U-M’s Economic Growth Institute joins effort to ease disruption from nuclear facility closure
Like many regions across the country, southwestern Michigan is preparing for the closure of a nuclear power facility, the Palisades Nuclear Power Plant.
The impact of this transition on a community can lead to reduced tax base, lost employment, reduction in services and an unused site. The Economic Growth Institute at the University of Michigan and local partners are responding to craft a new vision, strategy and plan that will lower the risk for and severity of such outcomes while driving renewal and growth after the facility’s planned closing next year.
EGI is working alongside Kinexus Group in partnership with the Southwest Michigan Planning Commission to tackle this transition. The SWMPC views the effort as an opportunity for its counties along Lake Michigan to take stock of the region’s many assets and collaborate on a plan of action.
EGI’s resources and expertise will support the community as they chart their economic future. This will include research and community engagement to drive the development of an economic recovery strategy ahead of the closure of the nuclear facility. Facilitating inclusive planning, EGI will create a blueprint for recovery.
The institute will include a student team of research associates to assist with research, facilitation and documentation efforts. Students will see firsthand the challenges communities face in energy transition while also supporting a process that engages the community and builds economic resiliency. The team will also help develop a “community playbook” that other Michigan communities can use when faced with the closure of an energy facility.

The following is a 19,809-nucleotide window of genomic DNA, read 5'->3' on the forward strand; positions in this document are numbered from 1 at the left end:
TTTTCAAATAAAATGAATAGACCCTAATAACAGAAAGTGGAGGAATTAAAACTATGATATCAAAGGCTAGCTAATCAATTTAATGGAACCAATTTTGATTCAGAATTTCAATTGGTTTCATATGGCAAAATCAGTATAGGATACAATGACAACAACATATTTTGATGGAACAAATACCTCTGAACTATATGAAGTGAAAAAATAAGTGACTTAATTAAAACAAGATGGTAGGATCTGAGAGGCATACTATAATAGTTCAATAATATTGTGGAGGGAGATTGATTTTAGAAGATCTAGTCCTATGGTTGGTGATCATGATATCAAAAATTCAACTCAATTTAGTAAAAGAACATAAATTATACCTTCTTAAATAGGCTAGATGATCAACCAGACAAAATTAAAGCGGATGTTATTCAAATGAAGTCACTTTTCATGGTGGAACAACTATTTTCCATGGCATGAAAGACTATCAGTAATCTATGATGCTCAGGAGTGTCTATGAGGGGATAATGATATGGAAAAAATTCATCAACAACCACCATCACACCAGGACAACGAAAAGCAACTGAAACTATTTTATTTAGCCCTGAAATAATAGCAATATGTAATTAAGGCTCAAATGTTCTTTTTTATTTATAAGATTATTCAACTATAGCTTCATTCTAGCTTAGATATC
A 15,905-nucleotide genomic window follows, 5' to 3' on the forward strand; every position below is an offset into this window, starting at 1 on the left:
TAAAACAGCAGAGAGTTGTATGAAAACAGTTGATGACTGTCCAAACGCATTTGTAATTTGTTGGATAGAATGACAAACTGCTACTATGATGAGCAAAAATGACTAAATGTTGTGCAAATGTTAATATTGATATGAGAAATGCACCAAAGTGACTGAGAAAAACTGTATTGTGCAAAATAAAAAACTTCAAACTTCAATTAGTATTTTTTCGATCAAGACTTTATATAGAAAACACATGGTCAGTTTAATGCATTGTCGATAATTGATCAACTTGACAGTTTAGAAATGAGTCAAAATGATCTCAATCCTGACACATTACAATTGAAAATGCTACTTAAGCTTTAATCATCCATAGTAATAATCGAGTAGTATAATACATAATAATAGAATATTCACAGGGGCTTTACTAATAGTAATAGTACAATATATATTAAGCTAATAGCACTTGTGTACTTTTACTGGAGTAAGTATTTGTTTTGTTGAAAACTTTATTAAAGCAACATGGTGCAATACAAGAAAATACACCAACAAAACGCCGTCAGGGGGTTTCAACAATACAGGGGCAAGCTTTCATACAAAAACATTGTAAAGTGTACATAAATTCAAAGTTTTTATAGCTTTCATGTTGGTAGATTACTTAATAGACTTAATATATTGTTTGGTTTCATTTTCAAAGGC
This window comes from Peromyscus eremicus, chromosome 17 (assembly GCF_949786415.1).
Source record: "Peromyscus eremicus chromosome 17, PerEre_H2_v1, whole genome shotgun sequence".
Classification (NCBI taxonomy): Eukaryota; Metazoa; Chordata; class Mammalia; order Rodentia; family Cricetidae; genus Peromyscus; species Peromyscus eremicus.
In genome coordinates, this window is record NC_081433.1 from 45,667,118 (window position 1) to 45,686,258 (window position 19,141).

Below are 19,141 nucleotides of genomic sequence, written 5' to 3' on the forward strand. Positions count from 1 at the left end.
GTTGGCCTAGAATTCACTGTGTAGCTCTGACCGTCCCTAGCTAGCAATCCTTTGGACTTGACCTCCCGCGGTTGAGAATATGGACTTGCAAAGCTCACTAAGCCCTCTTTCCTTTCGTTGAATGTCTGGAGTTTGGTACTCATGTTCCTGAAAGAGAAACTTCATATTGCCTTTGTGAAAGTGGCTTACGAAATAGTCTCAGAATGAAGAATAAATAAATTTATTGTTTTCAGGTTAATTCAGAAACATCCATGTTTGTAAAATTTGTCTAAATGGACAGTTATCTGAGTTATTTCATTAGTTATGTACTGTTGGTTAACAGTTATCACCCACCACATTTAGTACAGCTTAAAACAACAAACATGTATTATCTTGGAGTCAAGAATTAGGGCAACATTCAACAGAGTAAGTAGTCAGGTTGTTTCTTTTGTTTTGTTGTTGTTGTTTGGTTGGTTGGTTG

In addition to community engagement, EGI will employ its Supply Chain Solutions Model to address the impacts of the plant closure on critical local suppliers. This will include outreach, business assessment and planning, as well as project planning and execution.
“We are excited to be part of this partnership and really commend the local leaders in southwestern Michigan for being proactive in their planning to reduce the impacts of this plant closure on the communities and businesses,” said EGI Director Steve Wilson. “If not addressed, the region could face significant losses. We are looking forward to engaging with community stakeholders to ensure a successful strategy is defined and implemented to keep the region vibrant.”
The project is supported by the U.S. Commerce Department’s Economic Development Administration and its Assistance to Nuclear Closure Communities program, with additional support from state and regional sponsors.
State of Michigan Treasurer Rachael Eubanks said the partnership is an opportunity to “create a blueprint to recover from such a loss and create a just transition for these communities.”